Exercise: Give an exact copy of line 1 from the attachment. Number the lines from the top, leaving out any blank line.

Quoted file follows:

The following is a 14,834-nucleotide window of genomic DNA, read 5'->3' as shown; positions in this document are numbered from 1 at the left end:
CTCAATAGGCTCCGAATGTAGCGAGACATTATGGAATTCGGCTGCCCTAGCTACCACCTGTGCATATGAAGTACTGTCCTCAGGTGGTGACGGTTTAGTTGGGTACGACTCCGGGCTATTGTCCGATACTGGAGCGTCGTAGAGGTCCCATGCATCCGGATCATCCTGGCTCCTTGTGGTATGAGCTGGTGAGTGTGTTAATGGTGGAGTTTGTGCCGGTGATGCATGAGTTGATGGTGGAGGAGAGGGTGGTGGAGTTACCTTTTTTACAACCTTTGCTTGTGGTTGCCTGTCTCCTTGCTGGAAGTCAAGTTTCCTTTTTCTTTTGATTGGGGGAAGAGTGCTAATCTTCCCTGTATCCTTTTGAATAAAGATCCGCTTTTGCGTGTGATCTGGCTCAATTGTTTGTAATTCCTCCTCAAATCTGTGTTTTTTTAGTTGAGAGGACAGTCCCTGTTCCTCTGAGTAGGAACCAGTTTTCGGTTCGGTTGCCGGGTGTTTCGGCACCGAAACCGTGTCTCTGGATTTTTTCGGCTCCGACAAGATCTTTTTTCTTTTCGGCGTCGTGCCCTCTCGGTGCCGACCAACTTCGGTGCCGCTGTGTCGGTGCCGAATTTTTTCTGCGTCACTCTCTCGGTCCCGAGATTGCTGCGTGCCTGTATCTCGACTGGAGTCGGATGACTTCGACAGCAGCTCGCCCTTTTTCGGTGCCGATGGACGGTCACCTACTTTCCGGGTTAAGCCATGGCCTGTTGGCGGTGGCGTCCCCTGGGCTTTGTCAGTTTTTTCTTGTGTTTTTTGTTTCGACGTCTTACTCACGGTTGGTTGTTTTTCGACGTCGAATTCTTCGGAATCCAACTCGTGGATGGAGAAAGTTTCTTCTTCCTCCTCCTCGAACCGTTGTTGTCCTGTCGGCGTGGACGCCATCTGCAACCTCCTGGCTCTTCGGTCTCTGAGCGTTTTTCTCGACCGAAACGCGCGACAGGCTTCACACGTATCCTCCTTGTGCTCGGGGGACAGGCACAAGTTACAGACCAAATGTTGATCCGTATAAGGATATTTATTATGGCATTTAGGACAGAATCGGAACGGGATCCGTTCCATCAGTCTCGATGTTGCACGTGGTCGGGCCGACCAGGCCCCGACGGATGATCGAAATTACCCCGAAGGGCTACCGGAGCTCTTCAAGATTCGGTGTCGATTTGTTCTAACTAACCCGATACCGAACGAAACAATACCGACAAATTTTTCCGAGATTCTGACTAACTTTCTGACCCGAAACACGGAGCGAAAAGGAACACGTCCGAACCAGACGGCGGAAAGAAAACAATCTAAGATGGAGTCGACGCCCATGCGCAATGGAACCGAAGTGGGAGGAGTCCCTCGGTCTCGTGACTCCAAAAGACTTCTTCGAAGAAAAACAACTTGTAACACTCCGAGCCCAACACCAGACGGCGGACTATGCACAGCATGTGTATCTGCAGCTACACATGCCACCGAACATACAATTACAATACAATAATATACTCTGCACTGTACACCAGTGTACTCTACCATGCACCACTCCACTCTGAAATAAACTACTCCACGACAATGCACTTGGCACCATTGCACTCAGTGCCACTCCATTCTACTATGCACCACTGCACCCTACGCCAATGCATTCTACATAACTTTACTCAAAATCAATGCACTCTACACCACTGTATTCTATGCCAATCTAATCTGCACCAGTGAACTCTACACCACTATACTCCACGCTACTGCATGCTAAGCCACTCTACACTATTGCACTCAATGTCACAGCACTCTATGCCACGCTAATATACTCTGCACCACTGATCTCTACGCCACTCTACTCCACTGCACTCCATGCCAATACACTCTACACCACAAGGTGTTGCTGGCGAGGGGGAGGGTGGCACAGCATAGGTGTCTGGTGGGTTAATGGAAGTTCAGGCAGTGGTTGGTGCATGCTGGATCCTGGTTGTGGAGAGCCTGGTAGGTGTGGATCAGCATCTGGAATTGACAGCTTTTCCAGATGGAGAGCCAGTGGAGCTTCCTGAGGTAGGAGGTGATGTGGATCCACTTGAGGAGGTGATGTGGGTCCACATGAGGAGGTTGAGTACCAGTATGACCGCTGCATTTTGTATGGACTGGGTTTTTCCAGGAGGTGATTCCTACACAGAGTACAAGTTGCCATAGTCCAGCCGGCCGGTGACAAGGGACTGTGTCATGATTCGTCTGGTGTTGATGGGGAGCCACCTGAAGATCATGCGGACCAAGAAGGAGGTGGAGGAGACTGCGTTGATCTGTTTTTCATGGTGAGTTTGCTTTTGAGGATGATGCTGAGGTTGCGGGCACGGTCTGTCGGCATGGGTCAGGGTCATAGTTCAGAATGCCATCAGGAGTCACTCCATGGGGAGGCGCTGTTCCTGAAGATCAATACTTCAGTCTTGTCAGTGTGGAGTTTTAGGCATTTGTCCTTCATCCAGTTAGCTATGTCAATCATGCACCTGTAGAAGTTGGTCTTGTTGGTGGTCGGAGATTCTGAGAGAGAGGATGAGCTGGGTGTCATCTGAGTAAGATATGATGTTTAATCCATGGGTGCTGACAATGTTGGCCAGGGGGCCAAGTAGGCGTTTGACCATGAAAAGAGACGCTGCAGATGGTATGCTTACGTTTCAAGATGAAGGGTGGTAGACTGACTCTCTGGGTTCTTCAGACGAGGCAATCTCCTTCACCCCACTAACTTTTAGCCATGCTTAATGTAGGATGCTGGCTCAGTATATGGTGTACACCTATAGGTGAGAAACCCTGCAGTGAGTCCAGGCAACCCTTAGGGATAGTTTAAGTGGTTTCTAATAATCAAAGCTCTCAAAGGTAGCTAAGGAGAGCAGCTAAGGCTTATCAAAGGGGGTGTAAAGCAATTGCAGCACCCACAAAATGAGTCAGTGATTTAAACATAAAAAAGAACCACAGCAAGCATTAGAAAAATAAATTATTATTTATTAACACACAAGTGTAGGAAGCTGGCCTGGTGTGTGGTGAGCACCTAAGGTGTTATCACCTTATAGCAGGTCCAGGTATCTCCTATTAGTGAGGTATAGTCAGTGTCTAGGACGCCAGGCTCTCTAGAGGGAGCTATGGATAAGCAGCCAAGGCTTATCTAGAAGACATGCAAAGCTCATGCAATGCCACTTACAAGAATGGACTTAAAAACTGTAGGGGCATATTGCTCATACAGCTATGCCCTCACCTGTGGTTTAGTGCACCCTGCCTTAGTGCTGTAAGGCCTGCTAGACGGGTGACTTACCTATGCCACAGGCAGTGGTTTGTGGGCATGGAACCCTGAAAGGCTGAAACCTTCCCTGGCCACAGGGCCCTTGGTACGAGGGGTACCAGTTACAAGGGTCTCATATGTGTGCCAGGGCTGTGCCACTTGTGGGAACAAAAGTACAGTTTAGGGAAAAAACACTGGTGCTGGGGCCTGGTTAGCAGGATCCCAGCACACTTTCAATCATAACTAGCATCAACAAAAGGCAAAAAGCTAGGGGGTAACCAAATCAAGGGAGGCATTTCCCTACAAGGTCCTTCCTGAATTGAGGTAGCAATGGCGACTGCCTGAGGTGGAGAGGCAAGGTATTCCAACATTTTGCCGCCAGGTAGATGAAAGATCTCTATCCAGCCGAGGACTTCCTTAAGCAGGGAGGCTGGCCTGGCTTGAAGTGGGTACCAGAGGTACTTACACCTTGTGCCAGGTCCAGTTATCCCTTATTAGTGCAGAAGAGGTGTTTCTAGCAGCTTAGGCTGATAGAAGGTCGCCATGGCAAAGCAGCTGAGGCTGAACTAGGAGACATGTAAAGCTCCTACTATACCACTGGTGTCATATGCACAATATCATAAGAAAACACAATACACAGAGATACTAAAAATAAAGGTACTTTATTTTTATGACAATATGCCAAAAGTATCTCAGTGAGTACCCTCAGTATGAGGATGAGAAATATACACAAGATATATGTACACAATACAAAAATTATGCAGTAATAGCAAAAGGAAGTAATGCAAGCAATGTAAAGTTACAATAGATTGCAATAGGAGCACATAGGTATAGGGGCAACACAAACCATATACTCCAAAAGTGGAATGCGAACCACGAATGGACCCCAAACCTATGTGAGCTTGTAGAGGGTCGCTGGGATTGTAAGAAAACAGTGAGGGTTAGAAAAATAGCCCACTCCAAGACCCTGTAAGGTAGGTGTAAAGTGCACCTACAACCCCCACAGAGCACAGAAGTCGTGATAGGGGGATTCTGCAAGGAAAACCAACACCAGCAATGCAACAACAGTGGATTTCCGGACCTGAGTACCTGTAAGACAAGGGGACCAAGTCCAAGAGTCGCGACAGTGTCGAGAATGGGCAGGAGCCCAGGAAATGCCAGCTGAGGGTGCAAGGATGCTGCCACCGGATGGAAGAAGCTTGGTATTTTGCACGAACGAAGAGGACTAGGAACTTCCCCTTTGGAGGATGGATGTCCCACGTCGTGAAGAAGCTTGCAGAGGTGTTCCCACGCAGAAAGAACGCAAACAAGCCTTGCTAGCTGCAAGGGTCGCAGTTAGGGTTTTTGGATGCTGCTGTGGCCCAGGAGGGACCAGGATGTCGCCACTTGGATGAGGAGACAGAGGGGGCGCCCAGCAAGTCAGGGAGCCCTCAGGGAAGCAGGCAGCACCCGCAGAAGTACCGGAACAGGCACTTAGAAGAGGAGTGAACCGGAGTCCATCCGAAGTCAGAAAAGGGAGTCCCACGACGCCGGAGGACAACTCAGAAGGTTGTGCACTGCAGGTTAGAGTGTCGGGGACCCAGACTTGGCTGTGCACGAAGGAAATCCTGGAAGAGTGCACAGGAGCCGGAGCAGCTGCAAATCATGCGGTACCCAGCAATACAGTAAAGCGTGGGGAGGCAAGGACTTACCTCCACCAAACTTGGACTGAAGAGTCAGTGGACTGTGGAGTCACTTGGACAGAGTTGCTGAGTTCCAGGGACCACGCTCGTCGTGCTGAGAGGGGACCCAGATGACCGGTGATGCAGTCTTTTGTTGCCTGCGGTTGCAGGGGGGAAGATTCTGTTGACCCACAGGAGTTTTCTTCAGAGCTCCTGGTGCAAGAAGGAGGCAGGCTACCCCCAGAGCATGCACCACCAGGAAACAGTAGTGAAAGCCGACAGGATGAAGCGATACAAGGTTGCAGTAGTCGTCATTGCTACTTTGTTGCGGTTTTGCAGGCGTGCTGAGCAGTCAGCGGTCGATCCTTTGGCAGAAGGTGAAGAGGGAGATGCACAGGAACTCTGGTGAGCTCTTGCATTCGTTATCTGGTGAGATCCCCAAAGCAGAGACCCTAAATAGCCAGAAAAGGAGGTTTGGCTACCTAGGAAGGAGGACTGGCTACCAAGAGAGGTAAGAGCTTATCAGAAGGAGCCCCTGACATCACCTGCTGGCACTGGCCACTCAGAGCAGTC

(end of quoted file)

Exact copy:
The following is a 14,834-nucleotide window of genomic DNA, read 5'->3' as shown; positions in this document are numbered from 1 at the left end: